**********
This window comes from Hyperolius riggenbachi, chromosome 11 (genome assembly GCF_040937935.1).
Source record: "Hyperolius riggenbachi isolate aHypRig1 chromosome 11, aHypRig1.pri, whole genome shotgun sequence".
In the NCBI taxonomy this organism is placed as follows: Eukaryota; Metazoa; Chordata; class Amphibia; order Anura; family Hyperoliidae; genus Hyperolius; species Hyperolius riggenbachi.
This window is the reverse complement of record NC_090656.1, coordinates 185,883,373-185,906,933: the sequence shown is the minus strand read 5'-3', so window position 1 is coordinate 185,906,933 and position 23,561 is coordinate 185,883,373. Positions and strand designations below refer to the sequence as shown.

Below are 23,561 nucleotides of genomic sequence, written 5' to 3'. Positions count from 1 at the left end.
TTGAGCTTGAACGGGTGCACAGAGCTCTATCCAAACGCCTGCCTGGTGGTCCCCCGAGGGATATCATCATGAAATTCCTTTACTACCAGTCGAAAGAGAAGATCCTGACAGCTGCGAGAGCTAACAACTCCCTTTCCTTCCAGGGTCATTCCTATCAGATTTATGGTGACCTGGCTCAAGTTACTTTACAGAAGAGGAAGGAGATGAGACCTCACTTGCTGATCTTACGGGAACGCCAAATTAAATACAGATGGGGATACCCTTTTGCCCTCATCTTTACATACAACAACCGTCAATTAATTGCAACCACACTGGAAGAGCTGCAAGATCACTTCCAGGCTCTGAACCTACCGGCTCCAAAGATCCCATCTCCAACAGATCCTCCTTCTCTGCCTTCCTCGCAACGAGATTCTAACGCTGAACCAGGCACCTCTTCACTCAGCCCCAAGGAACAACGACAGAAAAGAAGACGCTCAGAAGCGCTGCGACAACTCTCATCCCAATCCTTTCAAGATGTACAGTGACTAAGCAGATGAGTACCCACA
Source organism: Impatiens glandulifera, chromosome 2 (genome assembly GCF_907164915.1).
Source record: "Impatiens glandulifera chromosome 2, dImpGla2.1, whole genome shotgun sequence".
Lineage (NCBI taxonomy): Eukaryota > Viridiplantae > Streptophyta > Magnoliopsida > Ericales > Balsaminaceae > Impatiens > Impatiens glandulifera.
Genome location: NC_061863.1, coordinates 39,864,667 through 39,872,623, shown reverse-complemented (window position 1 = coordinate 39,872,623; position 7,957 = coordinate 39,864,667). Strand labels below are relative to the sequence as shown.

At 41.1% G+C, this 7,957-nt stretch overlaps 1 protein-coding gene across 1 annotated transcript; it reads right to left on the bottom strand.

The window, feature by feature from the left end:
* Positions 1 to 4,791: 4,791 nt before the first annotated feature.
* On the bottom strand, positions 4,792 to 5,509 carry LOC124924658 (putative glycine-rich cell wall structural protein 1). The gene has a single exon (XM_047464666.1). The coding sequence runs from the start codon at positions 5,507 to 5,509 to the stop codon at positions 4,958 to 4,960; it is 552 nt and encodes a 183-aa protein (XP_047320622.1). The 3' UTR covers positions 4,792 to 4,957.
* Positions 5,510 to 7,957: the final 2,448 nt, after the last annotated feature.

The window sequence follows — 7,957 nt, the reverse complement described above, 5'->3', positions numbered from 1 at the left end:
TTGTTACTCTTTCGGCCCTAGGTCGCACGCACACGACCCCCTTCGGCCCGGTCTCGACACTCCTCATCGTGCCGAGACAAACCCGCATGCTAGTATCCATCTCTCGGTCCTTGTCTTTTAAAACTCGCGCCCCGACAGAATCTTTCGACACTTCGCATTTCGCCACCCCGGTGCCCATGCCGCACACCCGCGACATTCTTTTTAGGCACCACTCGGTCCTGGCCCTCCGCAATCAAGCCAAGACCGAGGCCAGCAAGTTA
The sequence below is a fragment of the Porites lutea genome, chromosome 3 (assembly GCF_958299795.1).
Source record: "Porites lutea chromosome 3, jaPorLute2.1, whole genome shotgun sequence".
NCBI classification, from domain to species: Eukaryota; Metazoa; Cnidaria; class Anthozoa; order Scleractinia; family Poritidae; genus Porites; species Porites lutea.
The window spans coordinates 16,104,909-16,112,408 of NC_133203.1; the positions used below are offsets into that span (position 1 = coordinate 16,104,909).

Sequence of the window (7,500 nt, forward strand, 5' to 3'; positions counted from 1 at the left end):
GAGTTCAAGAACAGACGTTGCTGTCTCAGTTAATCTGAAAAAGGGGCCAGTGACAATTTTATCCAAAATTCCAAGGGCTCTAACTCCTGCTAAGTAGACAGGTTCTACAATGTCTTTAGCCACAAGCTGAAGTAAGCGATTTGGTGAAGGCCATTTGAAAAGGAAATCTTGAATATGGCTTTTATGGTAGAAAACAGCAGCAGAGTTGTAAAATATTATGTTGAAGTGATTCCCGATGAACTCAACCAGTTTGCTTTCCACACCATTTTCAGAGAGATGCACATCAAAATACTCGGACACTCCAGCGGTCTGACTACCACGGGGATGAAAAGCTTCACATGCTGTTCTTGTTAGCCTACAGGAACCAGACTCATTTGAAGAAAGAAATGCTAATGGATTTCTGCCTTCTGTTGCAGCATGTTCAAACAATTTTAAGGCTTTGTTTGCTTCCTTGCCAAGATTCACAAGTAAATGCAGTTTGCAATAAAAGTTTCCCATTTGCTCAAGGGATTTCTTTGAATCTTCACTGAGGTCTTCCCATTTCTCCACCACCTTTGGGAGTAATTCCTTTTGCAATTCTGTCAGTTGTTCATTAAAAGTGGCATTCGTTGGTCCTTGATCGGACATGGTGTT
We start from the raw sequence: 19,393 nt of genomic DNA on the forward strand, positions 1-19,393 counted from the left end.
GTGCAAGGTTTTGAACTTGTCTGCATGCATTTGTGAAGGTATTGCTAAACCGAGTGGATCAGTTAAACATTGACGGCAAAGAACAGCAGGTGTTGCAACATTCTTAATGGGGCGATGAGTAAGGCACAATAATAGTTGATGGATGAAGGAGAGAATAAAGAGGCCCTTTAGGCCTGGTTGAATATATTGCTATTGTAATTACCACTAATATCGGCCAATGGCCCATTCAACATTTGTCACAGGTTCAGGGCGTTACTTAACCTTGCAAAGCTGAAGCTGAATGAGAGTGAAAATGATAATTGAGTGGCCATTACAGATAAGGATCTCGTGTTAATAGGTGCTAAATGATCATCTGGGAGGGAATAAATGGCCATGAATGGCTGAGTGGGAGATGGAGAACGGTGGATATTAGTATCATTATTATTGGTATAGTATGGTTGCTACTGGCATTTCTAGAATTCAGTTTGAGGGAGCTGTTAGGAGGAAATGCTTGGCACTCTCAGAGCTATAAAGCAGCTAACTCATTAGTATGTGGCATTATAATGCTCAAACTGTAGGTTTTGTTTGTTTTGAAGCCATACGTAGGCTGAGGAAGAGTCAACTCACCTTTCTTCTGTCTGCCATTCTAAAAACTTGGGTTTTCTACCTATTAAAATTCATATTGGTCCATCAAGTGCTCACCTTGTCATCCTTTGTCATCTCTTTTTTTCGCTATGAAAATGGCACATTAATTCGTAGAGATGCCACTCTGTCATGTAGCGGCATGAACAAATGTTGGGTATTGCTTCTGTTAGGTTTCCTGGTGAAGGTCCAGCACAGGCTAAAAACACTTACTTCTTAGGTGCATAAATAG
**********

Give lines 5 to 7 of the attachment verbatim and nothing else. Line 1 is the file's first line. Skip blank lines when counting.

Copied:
Below are 23,561 nucleotides of genomic sequence, written 5' to 3'. Positions count from 1 at the left end.
TTGAGCTTGAACGGGTGCACAGAGCTCTATCCAAACGCCTGCCTGGTGGTCCCCCGAGGGATATCATCATGAAATTCCTTTACTACCAGTCGAAAGAGAAGATCCTGACAGCTGCGAGAGCTAACAACTCCCTTTCCTTCCAGGGTCATTCCTATCAGATTTATGGTGACCTGGCTCAAGTTACTTTACAGAAGAGGAAGGAGATGAGACCTCACTTGCTGATCTTACGGGAACGCCAAATTAAATACAGATGGGGATACCCTTTTGCCCTCATCTTTACATACAACAACCGTCAATTAATTGCAACCACACTGGAAGAGCTGCAAGATCACTTCCAGGCTCTGAACCTACCGGCTCCAAAGATCCCATCTCCAACAGATCCTCCTTCTCTGCCTTCCTCGCAACGAGATTCTAACGCTGAACCAGGCACCTCTTCACTCAGCCCCAAGGAACAACGACAGAAAAGAAGACGCTCAGAAGCGCTGCGACAACTCTCATCCCAATCCTTTCAAGATGTACAGTGACTAAGCAGATGAGTACCCACA
Source organism: Impatiens glandulifera, chromosome 2 (genome assembly GCF_907164915.1).